As Ensor achieved belated recognition in the final years of the 19th century, his style softened and he painted less in the 20th century. Historians have generally seen Ensor’s last forty or fifty years as a long period of decline, although noting a few original “superb and poignant” compositions from his later period. One author identified significant works of Ensor’s late period such as The Artist’s Mother in Death (1915), a subdued painting of his mother’s deathbed with a still life of prominent medicine bottles in the foreground, and The Vile Vivisectors (1925), a vehement attack on those responsible for the use of animals in medical experimentation. Another stated “He would still paint pictures magnificently vigorous and bold, but they would be exceptions rather than the rule” noting works such as Our Two Portraits (1905), The Deliverance of Andromeda (1925), Port of Ostend (1933), and Ensor at the Harmonium (1933). The aggressive sarcasm that had characterized his work since the mid-1880s was less evident in his few new compositions, and much of his output consisted of mild repetitions of earlier works. Several still life paintings, void of social, political, or introspective content, stand out among his later works. Ensor turned more and more to music in his later years, playing the harmonium and even composing a ballet-pantomime in one act, The Scale of Love (1907), complete with an original libretto, sets, and costumes. He is known to have stated in later years that he had followed the wrong path in life, feeling that he should have devoted himself to music.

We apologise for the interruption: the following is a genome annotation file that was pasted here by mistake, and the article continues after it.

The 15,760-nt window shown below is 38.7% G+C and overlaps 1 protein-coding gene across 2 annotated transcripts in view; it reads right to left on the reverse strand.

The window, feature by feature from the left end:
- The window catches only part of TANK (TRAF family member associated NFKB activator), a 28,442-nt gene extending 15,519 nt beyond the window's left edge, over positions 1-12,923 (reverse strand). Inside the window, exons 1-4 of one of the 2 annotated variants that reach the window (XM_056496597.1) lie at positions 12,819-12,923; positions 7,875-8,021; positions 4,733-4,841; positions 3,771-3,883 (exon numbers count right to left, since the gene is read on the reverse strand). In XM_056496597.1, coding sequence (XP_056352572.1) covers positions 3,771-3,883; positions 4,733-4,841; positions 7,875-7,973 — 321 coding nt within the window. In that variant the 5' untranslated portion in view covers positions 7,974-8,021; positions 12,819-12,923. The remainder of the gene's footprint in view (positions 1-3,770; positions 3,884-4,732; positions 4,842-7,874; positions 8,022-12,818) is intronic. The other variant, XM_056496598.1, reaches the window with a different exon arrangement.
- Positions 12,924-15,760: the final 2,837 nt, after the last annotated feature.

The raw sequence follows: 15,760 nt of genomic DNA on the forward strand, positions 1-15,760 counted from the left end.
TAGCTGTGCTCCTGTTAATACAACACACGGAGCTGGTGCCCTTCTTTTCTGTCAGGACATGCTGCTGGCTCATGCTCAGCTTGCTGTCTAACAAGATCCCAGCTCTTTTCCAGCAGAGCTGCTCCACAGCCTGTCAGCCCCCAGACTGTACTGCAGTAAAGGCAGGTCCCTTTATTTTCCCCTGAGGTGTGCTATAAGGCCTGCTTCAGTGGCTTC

Ensor was a prolific and accomplished printmaker. He created 133 etchings and drypoints over the course of his career, with 86 of them made between 1886 and 1891 during the height of Ensor’s most creative period. Ensor himself recognized that the prints were a key part of his artistic legacy, stating in a letter to Albert Croquez in 1934: “Yes, my intention is to go on working for a long time yet so that generations to come may hear me. My intention is to survive, and I think of the solid copper plate, the unalterable ink, easy reproduction, faithful prints, and I adopt etching as a means of expression.”
In 1889, Ensor created two highly political etchings. The first, titled Doctrinal Nourishment [or Alimentation Doctrinaire], depicts key figures in Belgium—a bishop, the king, etc.—defecating on the masses of Belgium. The second, titled Belgium in the XIXth Century or King Dindon, depicts King Leopold II watching as military figures violently quell a protest. These prints are very rare today because Ensor attempted to remove them from circulation after being named Baron and many others were lost during the war.